Weekender // Guy in a tank on the telly

Published 17 November 2017

Posted by Stephen Holmes

Article tagged with: engineering, weekender, jcb, tanks, guy martin

A five-month project to resurrect a World War One British Mark IV tank is interesting enough, but throw in motorcycle racer and truck mechanic Guy Martin, and his genuine affliction for design and engineering elevates any programme.

Much of the work was performed by JCB for the authentic reproduction of the 30-tonne tank, built from scratch, the process began with CAD data drawn up by a hobbyist modeller, before JCB designers upgraded the model and used cutting-edge manufacturing techniques to recreate the chassis of the historic machine in just 8 weeks.

The completed chassis was transported to Norfolk tank museum, near Norwich, where the remainder of the project took place.

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STEM Returners programme looks to help those restarting their careers

Published 17 November 2017

Posted by Stephen Holmes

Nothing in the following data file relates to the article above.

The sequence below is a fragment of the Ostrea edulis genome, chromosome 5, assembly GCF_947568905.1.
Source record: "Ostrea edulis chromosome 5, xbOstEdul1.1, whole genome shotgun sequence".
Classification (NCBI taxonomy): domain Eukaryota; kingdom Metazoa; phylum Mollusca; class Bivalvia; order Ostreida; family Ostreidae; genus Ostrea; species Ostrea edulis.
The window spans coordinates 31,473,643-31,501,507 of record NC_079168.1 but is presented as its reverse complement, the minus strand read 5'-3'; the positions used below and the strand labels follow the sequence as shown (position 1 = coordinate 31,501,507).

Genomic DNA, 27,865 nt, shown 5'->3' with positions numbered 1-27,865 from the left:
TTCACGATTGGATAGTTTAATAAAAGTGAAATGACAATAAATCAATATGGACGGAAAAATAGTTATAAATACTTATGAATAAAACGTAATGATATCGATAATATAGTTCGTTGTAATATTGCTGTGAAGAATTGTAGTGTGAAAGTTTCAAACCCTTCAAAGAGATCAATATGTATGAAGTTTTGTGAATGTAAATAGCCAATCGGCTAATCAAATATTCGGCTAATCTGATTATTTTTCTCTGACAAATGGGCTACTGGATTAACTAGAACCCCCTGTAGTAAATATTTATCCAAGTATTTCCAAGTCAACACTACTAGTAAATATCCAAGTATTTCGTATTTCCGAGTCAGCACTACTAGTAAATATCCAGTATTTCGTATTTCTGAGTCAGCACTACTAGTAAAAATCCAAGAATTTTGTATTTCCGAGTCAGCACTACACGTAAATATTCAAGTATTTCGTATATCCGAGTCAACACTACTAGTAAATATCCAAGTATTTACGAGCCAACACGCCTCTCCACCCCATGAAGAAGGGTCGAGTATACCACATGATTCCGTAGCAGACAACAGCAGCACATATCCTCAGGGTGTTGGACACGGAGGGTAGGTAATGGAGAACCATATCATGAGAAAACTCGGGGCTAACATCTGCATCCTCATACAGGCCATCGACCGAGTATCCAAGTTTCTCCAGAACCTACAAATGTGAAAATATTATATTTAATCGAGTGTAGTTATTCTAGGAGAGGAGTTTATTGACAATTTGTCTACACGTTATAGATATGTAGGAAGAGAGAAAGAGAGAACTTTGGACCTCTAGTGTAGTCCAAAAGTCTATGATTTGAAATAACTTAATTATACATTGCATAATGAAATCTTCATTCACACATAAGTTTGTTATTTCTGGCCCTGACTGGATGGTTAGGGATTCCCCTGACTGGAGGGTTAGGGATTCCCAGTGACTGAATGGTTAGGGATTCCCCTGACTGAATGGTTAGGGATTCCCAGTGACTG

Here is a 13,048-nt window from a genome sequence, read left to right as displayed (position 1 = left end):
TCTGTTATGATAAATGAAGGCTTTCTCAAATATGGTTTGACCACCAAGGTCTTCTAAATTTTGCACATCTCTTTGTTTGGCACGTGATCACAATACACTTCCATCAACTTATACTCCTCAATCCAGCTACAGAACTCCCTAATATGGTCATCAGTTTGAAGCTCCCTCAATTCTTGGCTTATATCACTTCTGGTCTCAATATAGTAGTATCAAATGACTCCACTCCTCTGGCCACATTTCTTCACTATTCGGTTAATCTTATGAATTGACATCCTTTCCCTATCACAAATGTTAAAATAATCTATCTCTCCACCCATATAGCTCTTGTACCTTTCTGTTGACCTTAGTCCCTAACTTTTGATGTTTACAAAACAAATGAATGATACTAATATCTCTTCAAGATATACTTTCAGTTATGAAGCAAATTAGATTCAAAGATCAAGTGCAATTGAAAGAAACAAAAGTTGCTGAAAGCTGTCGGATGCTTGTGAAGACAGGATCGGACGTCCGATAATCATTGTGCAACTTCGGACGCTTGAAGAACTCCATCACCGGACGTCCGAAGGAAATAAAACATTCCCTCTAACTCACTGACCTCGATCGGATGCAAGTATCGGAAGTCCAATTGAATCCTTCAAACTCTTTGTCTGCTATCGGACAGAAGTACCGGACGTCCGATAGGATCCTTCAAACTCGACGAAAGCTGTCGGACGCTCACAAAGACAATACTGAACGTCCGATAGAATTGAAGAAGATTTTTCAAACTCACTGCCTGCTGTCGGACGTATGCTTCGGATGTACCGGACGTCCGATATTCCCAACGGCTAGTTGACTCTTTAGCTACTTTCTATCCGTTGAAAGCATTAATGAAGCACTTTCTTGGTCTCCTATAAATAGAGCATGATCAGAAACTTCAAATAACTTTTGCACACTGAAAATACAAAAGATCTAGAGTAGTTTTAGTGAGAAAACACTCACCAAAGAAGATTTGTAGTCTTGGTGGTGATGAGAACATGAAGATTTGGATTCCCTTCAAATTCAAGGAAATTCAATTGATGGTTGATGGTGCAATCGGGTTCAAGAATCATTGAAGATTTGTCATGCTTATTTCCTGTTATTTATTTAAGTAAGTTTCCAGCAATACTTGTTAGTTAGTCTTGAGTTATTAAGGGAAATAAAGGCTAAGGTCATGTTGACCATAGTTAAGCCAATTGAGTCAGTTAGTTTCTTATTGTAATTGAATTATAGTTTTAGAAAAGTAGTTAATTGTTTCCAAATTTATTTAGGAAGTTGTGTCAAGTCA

Article tagged with: engineering, jobs, education, stem

Helping STEM qualified people close their CV gap and get back into work

A CV gap, for whatever reason, is often an insurmountable barrier to recruitment, often viewed negatively by both employers and returners, yet a new scheme aims to help all candidates with a STEM background find a way back into work. 

Through a supported return to work scheme STEM Returners will also support those candidates who are interested in transferring to a different sector, but lack the relevant experience to apply through traditional recruitment channels.

Both the returners and employers will be fully supported throughout the programme which includes confidence training and coaching for the returner, a 13 week fully supported paid internship and a diverse and evolved mentoring scheme.

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HP opens up on future plans, including a new sub $100k 3D printer and importance of the Build Unit

Published 17 November 2017

Posted by Stephen Holmes

Article tagged with: hardware, 3d printing, manufacturing, hp, materials, metals

For the production printers, the future of its productivity might lie in the hands of the build unit

While much of HPs news from Formnext was already out in the open a week before, a few little snippets came to light on the show floor.